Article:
She mentioned all the tangible ways churches and faith communities are there for others, whether it’s serving meals or a food pantry program. Spaces in which the community can gather whether for worship, socializing, and community outreach.
I think about the ways in which we are here for people at Church of the Cross. While in-person worship and programming is on pause, we continue reaching out to others through our support of the Shelbourne Community Kitchen. I think about evolving partnerships in the lower level of the church, which we’ll be discussing in part at a Dessert and Dialogue conversation this Tuesday, Dec. 8, at 7 PM PST. An e-mail will be sent by the office Tomorrow, Monday, inviting you to participate, including discussing going forward with Covid restrictions. The benefits of partnering with groups like the Kitchen, Harrison Place, and Our Place (considering the gifts around the table today), is that we are lifting up people in need of support. Whether there are community groups gathering in church spaces, Harrison Place is down the street from us, Our Place is on Pandora, and you realize how important it is for people to have places to go.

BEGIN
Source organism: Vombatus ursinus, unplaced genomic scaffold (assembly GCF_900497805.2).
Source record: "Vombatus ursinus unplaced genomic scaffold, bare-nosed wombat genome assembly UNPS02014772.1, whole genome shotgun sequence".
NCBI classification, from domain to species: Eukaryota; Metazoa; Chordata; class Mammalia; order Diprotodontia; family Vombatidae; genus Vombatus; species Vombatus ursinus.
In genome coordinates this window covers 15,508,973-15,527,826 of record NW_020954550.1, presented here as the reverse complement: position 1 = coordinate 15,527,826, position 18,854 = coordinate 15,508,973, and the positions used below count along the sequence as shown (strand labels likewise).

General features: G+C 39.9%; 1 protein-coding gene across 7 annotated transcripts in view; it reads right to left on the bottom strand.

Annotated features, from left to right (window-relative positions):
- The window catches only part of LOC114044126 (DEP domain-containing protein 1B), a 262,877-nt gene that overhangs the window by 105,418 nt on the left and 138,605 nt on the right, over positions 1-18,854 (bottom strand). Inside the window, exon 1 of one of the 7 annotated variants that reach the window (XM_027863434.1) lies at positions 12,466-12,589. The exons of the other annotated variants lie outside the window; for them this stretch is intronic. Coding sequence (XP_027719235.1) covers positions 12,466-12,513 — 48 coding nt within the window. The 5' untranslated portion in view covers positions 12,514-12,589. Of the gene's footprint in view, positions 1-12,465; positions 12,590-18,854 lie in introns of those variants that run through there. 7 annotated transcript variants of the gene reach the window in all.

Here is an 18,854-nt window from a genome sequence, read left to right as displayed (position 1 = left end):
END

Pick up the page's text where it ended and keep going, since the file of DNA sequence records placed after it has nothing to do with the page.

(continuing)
I think about the challenges in the church neighbourhood and there aren’t many places to go if you don’t have money. In addition to the Shelbourne Community Kitchen, there is the Jewish Community Centre which offers space. There is the Nellie McClung library branch a few blocks away. There is no place really to sit down and use the wifi, read a paper, and get in from the cold. That is when we think about uses of the church spaces we imagine what can provide that sense of community square. Where is a place people experiencing food insecurity or families could gather, for example?